A song whose purpose is to educate.
It need not be strictly educational (for instance, in the context of a work of fiction, it may also serve to further the plot).
Educational songs are expected to crop up a lot in science shows or edutainment shows. A special case is when the educational song happens to be a Protest Song: these tend to be crash courses in political theory, economics, philosophy, or other subjects many find heavy going.
Often takes the form of a List Song.
- Momotaro's Divine Sea Warriors has a long musical number in which the animals sing "The Song of AIUEO", a Real Life traditional song children sing when learning the Japanese alphabet.
- The "Galaxy Song" in Monty Python's The Meaning of Life is surprisingly educational for a Big-Lipped Alligator Moment in a Monty Python film.
- Naturally songs from children's education shows.
- Songs on Sesame Street, The Electric Company (1971), The Electric Company (2009), and Square One TV, obviously.
- The Sesame Street Greatest Hits Album Sesame Street Platinum All Time Favorites, which was added to the National Recording Registry in 2014, has several of these:
- "Bein' Green", "Fuzzy and Blue (and Orange)" and "We Are All Earthlings" are both about accepting yourself and that everybody is different, but we are all people on the same Earth.
- " 'C' Is For Cookie" is about the fact that the letter "c" is used for the word cookie.
- "One Fine Face", sang by Ernie and Elmo, about the different parts of the face.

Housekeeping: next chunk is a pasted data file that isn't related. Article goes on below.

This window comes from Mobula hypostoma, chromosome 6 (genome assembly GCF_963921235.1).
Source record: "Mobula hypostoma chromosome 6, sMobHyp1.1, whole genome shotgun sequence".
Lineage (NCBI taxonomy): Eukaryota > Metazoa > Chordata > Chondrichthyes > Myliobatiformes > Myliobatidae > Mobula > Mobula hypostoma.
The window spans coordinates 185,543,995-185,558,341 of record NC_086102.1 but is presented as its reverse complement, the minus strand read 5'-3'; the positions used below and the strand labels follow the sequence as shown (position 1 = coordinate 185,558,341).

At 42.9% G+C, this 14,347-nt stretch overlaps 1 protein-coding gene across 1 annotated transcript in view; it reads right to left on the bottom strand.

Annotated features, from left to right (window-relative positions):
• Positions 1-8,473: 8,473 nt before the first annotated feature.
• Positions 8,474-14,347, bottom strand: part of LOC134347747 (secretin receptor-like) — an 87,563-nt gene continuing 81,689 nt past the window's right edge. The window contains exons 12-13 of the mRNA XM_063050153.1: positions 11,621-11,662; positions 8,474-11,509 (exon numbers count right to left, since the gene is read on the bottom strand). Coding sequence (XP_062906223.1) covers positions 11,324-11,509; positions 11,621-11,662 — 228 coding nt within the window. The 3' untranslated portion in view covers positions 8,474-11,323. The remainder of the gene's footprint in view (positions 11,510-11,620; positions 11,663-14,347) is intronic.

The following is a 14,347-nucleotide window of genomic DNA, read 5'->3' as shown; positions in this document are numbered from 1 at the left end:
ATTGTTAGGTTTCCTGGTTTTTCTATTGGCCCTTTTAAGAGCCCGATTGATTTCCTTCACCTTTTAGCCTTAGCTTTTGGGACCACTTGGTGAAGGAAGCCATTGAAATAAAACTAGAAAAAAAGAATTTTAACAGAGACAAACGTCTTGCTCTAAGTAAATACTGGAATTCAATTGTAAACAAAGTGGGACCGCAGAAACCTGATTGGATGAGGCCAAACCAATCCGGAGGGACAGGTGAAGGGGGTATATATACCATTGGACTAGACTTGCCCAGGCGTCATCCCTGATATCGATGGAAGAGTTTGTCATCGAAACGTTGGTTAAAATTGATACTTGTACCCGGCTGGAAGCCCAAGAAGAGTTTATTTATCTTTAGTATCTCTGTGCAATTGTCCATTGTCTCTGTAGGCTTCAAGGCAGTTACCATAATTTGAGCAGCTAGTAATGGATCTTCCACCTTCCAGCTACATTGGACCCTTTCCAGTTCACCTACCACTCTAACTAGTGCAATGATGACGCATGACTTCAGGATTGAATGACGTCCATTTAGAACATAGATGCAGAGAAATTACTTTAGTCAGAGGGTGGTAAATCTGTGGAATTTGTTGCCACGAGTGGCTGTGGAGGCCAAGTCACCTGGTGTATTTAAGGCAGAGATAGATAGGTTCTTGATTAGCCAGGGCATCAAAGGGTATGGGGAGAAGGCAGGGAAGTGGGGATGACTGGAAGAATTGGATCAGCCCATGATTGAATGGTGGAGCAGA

- "Put Down The Duckie" is about focusing on what you want to do and not being distracted by other things.
- The various songs at the end of every episode of Bill Nye the Science Guy.
- In Horrible Histories (the live-action show), there is plenty of these.
- Rock N Learn videos are basically videos set to these.
- The various children's songs about the alphabet, colours and numbers.
- Hank Green has these with "Protons and Neutrons", "Strange Charm", "Phineas Gage", "The Universe is Weird" and then some.
- The most popular song of 1959 was "The Battle of New Orleans" by Johnny Horton, which was a song that thought about the same battle in 1815 (with some embellishment for comedic effect). The song was actually most popular with teens and college students, which is impressive because it was a folk-country song about a topic they'd learned about in history years ago and it was during the height of the golden age of rock and roll.
- Older Than Radio is "Low Bridge" (Fifteen Years/Miles On The Erie Canal) from 1906, an educational song about the Erie Canal. It was adopted almost a century later by ''Animaniacs and the latter is much better known now due to the "Weird Al" Effect (and the song having become obscure over the decades).
- Tom Glazer and Dottie Evans' Space Songs album had a variety of children's songs about science, with a focus on astronomy. You can read the CD booklet here.
- They Might Be Giants made a few of these, even before their educational albums Here Come the ABCs, Here Come the 123s, and Here Comes Science.
- "Meet James Ensor", is a song that provides biographical information about "Belgium's famous painter".
- "James K. Polk" is an autobiographical song about the US president famously nicknamed the "Napoleon of the Stump".
- "Mammal" features lyrics that drop all sorts of trivia about mammals, including an obscure reference to the extinct infraclass Allotheria.